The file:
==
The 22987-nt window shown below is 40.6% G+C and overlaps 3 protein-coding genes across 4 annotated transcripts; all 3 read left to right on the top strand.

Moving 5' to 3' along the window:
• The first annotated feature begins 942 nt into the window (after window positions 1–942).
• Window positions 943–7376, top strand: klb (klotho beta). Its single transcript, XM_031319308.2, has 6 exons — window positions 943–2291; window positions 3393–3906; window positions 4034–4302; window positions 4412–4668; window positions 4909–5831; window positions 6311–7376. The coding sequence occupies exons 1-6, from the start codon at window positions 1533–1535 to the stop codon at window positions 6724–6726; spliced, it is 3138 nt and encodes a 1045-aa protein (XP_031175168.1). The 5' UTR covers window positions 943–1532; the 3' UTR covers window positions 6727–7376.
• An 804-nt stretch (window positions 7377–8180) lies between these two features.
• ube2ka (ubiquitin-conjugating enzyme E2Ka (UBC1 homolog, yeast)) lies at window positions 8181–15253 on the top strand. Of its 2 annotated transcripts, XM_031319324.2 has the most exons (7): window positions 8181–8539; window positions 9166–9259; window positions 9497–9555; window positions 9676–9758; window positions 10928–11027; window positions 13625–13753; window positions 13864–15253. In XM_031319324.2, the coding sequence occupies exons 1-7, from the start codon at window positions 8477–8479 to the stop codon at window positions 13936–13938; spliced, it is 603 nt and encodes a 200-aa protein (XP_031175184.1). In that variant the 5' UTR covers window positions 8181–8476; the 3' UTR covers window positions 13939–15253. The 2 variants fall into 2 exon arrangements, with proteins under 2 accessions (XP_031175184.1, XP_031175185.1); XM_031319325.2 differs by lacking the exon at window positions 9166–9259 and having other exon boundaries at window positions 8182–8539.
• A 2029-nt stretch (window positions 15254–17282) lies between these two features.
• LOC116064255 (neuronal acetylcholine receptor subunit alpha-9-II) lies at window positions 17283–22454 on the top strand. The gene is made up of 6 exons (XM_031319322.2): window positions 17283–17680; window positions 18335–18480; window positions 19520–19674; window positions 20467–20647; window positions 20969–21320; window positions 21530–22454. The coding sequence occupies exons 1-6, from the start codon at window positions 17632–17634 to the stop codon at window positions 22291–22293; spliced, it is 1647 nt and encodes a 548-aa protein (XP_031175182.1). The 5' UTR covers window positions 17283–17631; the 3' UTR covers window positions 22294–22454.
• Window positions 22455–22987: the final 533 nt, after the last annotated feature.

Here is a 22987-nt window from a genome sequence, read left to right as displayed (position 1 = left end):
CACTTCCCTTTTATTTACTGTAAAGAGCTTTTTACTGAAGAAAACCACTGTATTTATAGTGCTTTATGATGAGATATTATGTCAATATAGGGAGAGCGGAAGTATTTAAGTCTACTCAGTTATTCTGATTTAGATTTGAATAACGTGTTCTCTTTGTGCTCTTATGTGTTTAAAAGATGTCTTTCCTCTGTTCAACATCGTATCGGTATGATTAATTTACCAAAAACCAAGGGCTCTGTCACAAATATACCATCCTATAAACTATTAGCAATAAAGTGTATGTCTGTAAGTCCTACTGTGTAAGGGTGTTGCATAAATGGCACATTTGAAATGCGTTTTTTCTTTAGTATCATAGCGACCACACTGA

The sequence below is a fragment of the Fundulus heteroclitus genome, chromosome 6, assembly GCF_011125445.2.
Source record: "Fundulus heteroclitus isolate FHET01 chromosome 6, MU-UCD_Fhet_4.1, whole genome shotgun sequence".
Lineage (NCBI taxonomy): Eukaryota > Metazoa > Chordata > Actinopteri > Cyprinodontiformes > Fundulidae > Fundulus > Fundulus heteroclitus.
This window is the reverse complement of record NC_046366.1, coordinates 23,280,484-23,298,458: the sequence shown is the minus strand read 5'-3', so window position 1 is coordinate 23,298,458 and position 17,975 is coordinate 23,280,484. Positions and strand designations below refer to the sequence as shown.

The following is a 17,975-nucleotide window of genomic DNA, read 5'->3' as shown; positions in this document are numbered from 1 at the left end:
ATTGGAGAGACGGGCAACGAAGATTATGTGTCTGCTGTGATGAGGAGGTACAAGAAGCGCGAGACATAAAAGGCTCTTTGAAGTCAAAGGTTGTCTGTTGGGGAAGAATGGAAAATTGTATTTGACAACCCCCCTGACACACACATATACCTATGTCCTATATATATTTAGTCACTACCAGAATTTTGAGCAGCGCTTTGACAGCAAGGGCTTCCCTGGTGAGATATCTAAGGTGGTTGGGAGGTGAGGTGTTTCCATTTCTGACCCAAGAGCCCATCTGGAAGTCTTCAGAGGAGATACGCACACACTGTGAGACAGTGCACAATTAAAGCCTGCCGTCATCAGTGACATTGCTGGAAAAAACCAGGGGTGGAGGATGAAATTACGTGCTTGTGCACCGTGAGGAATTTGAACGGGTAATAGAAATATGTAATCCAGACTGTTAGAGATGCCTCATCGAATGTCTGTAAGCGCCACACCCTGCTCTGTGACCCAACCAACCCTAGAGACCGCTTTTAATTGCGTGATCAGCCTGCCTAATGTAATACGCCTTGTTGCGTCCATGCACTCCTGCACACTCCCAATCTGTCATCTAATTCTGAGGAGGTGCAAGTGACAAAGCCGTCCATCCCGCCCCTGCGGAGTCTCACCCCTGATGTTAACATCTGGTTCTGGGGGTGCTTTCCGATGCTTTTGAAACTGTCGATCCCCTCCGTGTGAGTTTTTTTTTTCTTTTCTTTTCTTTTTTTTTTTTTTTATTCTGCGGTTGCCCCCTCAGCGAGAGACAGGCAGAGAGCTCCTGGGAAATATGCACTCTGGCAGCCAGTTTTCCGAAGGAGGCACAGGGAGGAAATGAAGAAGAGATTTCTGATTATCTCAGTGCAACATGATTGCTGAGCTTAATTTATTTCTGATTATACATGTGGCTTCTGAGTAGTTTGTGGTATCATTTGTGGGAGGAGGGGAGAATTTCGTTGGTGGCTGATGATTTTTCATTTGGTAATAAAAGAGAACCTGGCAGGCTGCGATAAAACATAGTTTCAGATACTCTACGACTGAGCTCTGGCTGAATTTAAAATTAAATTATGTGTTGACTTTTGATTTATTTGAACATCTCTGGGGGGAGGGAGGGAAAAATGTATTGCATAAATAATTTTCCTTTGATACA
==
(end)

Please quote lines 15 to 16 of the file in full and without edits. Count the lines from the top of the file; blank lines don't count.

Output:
This window is the reverse complement of record NC_046366.1, coordinates 23,280,484-23,298,458: the sequence shown is the minus strand read 5'-3', so window position 1 is coordinate 23,298,458 and position 17,975 is coordinate 23,280,484. Positions and strand designations below refer to the sequence as shown.

The following is a 17,975-nucleotide window of genomic DNA, read 5'->3' as shown; positions in this document are numbered from 1 at the left end: